Written by: Shivangi Arora (Intern)
Edited by: Anubhav Yadav (Content Head & Developer)
Justice M. Satyanarayana Murthy of Andhra Pradesh High Court while hearing the Writ petition under case title Smt. T. Lakshmi Theresamma v. State of Andhra Pradesh noted that when the authenticity of a signature is disputed, the photocopy of an original document could not be used to testify the legitimacy of that signature as there remains the scope of mechanical errors and defective photocopying.
The petitioner T. Lakshmi Theresamma filed the complaint against District Collector as he was ignoring the petitioner’s request to issue a “No Objection Certificate” which was required to sell away her land. The land was assigned to her husband by the Tehsildar as he was in service to the Indian Army. But when a request to mutate the land in his name was made tehsildar ignored it despite repeated attempts. Within the course, the petitioner’s husband died. When she attempted to sell the property to support her old age, she was prohibited from doing so by stating that the land is government property and could not be sold. The petitioner approached the court which ordered the Registration of the property under The Registration Act of 1908. But the prospective buyer refused to buy without NOC. She applied for the NOC which was neglected. This made the petitioner to approach the court once again to obtain the direction for issuance of NOC which was subsequently granted. But once again her request was rejected. Her plea in the present court was based on the following grounds:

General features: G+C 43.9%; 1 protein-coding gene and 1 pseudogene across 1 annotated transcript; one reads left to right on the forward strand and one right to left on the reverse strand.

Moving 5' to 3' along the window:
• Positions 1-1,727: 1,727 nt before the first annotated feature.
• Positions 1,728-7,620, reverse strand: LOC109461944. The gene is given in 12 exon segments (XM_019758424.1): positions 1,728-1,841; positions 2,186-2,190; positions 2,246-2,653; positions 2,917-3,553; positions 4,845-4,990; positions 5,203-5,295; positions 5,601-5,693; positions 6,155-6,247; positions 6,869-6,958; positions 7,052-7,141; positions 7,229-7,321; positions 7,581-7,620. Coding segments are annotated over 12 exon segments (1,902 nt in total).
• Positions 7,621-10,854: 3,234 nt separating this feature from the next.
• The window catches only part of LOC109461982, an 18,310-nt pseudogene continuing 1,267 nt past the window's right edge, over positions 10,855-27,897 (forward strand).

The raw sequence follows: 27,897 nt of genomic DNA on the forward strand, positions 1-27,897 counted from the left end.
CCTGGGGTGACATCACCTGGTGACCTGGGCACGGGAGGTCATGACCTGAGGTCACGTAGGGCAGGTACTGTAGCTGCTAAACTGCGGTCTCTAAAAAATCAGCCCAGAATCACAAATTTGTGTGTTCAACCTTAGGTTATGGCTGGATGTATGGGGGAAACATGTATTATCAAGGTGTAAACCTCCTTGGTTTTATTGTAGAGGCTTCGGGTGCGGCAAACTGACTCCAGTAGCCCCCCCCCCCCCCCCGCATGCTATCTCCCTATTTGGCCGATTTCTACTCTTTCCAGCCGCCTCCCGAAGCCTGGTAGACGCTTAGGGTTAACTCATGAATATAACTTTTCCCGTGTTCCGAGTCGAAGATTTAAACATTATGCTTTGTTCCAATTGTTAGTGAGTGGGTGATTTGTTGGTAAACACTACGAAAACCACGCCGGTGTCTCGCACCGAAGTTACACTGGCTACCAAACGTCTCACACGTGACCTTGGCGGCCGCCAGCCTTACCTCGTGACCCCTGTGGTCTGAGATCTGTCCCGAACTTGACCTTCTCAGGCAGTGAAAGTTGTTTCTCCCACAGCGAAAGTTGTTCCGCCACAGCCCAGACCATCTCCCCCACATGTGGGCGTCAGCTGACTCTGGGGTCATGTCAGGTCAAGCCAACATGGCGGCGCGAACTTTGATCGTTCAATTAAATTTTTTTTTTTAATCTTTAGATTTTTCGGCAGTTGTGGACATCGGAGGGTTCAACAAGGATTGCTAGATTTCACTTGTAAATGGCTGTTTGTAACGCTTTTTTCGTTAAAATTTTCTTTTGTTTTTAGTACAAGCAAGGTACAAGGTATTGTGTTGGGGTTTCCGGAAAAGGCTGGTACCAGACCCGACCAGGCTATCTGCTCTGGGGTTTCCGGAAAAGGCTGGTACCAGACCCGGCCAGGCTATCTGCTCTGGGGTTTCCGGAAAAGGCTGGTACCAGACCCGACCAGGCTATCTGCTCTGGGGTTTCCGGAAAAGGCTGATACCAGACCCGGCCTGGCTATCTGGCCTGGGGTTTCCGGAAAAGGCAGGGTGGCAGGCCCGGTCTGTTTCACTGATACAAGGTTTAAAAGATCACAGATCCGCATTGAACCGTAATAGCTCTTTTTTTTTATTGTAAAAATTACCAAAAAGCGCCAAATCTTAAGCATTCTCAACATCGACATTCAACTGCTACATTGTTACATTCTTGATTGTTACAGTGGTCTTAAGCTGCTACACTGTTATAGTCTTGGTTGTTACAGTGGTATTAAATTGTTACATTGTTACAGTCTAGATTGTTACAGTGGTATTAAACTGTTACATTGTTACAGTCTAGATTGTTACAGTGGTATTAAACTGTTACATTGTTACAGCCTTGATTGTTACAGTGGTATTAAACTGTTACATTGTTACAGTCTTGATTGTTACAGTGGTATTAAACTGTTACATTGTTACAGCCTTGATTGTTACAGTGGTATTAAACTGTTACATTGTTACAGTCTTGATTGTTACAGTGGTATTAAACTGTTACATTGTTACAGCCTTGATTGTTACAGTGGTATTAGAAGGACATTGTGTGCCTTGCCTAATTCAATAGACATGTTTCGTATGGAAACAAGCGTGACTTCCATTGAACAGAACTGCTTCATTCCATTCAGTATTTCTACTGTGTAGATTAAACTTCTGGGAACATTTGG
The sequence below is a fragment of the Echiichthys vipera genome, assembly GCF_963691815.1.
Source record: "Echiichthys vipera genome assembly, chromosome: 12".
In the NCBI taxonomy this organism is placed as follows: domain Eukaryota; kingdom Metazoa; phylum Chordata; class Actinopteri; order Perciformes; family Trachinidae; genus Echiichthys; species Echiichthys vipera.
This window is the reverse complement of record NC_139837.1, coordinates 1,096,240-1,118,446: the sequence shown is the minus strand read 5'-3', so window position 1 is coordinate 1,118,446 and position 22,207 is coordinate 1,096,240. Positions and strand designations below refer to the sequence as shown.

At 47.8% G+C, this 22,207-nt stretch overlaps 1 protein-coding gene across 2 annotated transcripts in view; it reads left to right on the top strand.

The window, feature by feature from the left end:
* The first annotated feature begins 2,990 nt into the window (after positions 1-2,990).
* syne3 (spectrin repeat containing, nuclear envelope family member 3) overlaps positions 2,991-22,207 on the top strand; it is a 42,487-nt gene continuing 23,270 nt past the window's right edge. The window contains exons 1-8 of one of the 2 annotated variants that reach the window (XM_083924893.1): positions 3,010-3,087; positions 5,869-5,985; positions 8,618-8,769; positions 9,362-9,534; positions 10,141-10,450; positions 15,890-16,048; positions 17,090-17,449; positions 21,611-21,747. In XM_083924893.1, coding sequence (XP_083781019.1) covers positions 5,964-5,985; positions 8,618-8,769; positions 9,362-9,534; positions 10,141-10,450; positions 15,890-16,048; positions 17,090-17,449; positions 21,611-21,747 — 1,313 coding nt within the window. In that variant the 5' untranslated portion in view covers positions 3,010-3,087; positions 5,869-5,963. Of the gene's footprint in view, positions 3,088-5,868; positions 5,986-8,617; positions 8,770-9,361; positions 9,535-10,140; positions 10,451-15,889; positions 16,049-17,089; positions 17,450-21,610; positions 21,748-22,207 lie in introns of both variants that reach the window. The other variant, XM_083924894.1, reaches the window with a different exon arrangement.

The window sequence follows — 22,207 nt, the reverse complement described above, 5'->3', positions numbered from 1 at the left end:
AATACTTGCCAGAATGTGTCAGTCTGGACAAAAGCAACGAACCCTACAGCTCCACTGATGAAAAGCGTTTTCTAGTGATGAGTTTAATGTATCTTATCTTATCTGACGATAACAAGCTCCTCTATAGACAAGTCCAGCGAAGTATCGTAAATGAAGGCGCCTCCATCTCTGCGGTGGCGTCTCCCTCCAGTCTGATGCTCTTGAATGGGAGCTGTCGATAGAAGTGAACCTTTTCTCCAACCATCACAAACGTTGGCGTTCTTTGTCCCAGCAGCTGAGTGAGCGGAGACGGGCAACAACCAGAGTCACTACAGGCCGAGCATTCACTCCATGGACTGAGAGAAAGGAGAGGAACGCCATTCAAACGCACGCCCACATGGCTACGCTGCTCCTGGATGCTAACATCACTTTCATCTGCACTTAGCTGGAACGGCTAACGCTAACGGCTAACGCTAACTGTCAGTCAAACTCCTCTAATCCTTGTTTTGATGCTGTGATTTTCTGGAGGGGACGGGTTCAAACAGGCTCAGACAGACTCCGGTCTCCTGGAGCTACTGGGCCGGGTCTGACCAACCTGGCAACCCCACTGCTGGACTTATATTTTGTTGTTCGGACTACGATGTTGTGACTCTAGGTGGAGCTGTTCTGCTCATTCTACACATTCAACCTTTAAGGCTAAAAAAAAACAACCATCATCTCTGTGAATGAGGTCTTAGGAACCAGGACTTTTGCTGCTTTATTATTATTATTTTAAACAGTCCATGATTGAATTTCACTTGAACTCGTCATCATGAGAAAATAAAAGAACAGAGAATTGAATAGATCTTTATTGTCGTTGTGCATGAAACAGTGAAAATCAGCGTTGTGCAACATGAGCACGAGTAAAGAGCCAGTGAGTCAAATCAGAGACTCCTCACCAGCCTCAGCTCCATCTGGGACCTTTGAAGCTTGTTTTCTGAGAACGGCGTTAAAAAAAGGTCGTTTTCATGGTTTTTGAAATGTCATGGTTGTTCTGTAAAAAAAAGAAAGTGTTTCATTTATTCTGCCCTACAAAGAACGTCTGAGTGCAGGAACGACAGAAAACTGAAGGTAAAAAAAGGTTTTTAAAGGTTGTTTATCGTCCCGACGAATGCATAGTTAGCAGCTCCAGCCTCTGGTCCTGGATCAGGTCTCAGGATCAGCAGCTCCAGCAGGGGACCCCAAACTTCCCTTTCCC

- She was denied natural justice as she was not given the proper opportunity to be heard.
- The issuance of NOC to her was based on the ground that the signatures of the assigning officer were not tallying with the signatures in the Patta, which the petitioner claimed to be baseless.
- The NOC was issued to other claimants in the same situation whereas only she was denied for the same. This behaviour was discriminatory towards her.
The legal issues raised in the petition were:
- Whether the petitioner was denied natural justice while passing the impugned order and was discriminatory towards the petitioner?
- Whether the impugned order is passed by comparing the signature on the Photostat copy of the patta with the signature of the then Tahsildar, without affording a reasonable opportunity, is under the law. If not, whether the order is liable to be set aside?
FINDINGS OF THE COURT
- The court contended with the fact that no reasonable opportunity to hear the petitioner was given before concluding for the impugned order which was a complete violation of the principle of natural justice.
- The court also noted that granting NOC to the similarly situated applicants while denying the same to the petitioner is discriminatory in nature and is clearly violative of Article 14 of the Indian Constitution.
- The court while referring to the precedents established in the cases of Kusuma Kumari v. The State of Andhra Pradesh and Anr and Bheri Nageswara Rao v. Madurai Veerabhadra Rao observed that only the court is bound to exercise the power under Section 73 of Indian Evidence Act and allowed to consult an Expert under Section 45 of the same code. The Administrative Authorities are not empowered under the same.
- Moreover, the photocopy is done through a mechanical process which has high chances of discrepancies such as defective photocopying or blurring.
The court also highlighted the change in the procedure for registration of land assigned to Ex-Servicemen. It held that, once a property is assigned to an Ex-serviceman, after the lapse of 10 years, the Government will not control the said land.
In the given case the court held that the impugned order is liable to be set aside on grounds of Violation of Principles of Natural Justice and Article 14 of the Constitution.